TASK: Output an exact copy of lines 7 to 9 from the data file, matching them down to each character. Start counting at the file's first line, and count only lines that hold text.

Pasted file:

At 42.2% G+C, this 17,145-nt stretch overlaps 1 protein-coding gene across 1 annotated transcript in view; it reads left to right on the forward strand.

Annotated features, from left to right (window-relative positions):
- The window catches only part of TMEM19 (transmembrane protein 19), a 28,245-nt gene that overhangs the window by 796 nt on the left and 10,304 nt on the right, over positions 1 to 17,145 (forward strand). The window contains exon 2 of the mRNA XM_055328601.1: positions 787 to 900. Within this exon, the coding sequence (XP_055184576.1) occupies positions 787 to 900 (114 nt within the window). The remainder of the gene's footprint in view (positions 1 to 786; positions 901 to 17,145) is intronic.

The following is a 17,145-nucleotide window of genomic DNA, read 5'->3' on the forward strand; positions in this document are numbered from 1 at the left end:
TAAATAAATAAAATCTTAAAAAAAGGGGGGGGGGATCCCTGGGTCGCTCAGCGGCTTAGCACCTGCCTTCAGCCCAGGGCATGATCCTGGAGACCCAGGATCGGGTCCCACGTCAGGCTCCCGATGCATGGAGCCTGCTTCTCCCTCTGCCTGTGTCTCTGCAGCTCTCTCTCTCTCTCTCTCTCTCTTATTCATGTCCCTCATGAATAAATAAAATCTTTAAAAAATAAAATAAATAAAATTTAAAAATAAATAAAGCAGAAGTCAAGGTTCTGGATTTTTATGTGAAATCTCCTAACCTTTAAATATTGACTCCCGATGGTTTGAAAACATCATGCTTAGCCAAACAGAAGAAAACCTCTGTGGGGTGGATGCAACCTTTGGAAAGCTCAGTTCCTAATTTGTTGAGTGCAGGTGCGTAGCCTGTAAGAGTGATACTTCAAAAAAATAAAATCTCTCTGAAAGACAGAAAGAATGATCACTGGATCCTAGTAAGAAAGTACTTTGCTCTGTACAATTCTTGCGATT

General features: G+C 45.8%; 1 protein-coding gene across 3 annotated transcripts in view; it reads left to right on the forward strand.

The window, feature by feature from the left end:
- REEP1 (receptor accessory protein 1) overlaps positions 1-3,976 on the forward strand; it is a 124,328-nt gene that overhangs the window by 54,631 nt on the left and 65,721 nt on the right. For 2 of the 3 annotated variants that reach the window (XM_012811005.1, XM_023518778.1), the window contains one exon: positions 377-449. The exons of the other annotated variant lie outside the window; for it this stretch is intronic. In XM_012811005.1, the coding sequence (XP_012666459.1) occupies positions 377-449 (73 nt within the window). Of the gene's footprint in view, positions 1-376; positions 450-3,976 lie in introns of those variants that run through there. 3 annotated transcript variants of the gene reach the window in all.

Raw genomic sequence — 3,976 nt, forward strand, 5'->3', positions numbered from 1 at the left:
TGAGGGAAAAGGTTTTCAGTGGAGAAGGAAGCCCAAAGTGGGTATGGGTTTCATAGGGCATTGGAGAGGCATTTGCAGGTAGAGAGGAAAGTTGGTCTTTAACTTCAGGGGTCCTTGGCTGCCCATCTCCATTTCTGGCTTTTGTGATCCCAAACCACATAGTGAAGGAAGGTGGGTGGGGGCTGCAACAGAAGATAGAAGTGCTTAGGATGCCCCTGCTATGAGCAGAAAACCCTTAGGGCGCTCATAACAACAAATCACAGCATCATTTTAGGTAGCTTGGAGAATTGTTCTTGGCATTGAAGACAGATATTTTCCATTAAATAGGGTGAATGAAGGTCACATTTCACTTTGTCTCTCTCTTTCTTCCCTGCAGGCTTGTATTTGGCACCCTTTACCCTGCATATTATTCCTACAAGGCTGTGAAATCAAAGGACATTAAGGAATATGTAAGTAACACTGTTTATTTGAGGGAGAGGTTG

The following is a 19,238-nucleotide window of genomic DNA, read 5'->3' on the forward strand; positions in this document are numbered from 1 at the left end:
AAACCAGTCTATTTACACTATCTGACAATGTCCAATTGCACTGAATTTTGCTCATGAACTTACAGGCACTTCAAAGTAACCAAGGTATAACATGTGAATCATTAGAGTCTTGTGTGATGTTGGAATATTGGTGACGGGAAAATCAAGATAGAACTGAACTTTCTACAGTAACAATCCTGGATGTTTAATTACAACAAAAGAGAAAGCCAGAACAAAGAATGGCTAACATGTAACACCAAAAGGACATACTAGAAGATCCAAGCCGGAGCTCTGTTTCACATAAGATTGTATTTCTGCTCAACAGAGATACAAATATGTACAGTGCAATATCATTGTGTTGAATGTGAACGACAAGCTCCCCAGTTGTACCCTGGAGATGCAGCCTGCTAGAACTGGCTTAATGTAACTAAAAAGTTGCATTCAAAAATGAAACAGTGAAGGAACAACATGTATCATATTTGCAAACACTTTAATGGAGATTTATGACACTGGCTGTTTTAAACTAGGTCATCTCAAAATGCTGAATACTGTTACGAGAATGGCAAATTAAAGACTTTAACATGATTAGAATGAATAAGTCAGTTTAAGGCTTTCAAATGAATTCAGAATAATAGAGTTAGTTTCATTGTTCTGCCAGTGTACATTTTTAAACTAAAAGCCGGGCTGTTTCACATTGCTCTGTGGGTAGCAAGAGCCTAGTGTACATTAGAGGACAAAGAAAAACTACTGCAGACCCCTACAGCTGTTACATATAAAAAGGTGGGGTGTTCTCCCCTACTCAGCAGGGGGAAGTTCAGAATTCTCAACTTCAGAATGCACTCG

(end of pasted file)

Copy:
The window, feature by feature from the left end:
- REEP1 (receptor accessory protein 1) overlaps positions 1-3,976 on the forward strand; it is a 124,328-nt gene that overhangs the window by 54,631 nt on the left and 65,721 nt on the right. For 2 of the 3 annotated variants that reach the window (XM_012811005.1, XM_023518778.1), the window contains one exon: positions 377-449. The exons of the other annotated variant lie outside the window; for it this stretch is intronic. In XM_012811005.1, the coding sequence (XP_012666459.1) occupies positions 377-449 (73 nt within the window). Of the gene's footprint in view, positions 1-376; positions 450-3,976 lie in introns of those variants that run through there. 3 annotated transcript variants of the gene reach the window in all.

Raw genomic sequence — 3,976 nt, forward strand, 5'->3', positions numbered from 1 at the left: